Three Course Leader Challenges (and How to Overcome Them)
By Jocelyn Low
Are you a passionate but frustrated Course Leader? Here’s how to overcome it!
I recently asked a group of experienced UYS Course Leaders two questions:
1. “What is your biggest frustration as a Course Leader in your organization?”, and
2. “What are you going to do about it?”
Each person who answered this question had already facilitated more than 10 workshops for their colleagues.
Here are two of the stated frustrations, and constructive recommendations:
1. Leaders need to “go-live” more timely and more often
Our CEO and Leadership Team did the first round of communications very well. Everyone in the company learned that we would be implementing UP! Your Service education programs, and we were all very excited. Then the first workshops began.
We learned new service principles and discussed how to apply them at work. We could see our progress as a team and in our department. But, we have no visibility on what or how the other departments were doing. And we could not see how the organization as a whole was performing. Participants would ask us, and expect us to know as the company’s Course Leaders, but they – and we – have been frustrated by our lack of informed and up-to-date answers.
It is imperative that a company’s Leadership Team provide continuous “live” feeds into the organization – and especially to the Course Leaders – on ‘where we are now’ and ‘how we are improving’ as a company. People want to know how the service education and action plans have made an impact with our customers and our business results. Employees are eager to hear where their colleagues are on the shared service improvement journey.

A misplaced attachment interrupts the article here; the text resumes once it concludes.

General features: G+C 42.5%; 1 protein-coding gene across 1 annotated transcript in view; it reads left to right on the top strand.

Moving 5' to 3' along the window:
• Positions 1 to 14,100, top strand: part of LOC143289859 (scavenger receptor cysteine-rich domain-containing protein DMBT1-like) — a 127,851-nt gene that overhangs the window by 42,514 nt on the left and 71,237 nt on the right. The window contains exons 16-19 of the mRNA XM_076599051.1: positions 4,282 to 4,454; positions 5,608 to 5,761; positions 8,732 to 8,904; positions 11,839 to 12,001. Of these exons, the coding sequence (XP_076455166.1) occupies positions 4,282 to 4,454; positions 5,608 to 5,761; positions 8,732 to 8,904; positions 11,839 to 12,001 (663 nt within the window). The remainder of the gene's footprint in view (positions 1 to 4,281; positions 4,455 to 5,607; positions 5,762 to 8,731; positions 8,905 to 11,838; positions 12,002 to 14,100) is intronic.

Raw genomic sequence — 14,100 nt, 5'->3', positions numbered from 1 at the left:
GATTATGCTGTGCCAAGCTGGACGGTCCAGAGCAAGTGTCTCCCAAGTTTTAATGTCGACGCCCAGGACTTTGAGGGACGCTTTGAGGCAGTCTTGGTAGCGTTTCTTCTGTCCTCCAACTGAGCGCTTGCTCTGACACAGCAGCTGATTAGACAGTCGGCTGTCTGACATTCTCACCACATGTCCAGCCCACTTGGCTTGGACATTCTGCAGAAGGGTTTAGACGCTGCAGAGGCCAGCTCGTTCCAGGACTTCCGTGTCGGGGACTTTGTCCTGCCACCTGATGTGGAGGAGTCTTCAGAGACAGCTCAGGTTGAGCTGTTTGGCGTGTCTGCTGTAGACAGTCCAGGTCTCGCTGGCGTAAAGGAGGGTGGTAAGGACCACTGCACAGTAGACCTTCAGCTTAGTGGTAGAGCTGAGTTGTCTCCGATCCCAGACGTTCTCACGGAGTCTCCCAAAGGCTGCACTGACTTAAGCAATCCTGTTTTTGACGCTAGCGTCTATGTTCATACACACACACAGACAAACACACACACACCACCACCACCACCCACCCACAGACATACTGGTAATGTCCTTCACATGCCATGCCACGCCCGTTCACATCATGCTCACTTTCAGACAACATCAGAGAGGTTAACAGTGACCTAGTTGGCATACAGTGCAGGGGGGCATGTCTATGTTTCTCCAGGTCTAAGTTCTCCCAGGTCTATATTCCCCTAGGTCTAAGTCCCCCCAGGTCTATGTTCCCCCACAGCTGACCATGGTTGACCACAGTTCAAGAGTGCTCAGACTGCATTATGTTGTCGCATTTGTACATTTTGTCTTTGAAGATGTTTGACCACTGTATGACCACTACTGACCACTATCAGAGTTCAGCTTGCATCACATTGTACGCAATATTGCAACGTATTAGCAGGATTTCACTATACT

When people cannot see what is ahead, they lose energy and focus. Our leaders must keep communication flowing. No need to wait till the end of the month or the start of the next quarter. People want to hear the news when it happens. (Nobody likes to hear a belated birthday song. The mood and significance just isn’t the same.)
And one more thing. Don’t just announce the BIG WINS and the big numbers. Announce and celebrate the small wins, too. Frontline colleagues want to know when their unrelenting smiles have won the loyalty of a customer or two. People in the packing room will be uplifted to hear that compliments are pouring in. Leaders are naturally good at sharing the BIG WINS, but we need them also to positive promote the just-as-important small wins.
What can be done?
Course Leaders say: Leadership Team members need a communication strategy that cuts across the breadth and depth of the organization, and one that responds sharply to time and urgency.
UYS says: Learn more about The 12 Building Blocks of Service Culture – especially #5: ‘Service Communications’. This Building Block can inform, educate and motivate everyone with creative communications that provide relevant service information, timely customer feedback, and current challenges and achievements.
2. Pessimism in the Classroom
Some participants come to the workshop with an attitude that ‘this is a waste of time and resources”. They may be beleaguered by personal issues, disgruntled about remuneration, off kilter in their work-life balance, frustrated with their managers or colleagues, etc.
They clearly want to talk about something other than service and do not “buy into” the overall cause of the organization’s service improvement mission. They say things like, “Why are we teaching service when we should be spending on employee welfare?” Or, “We have bigger problems than service issues!”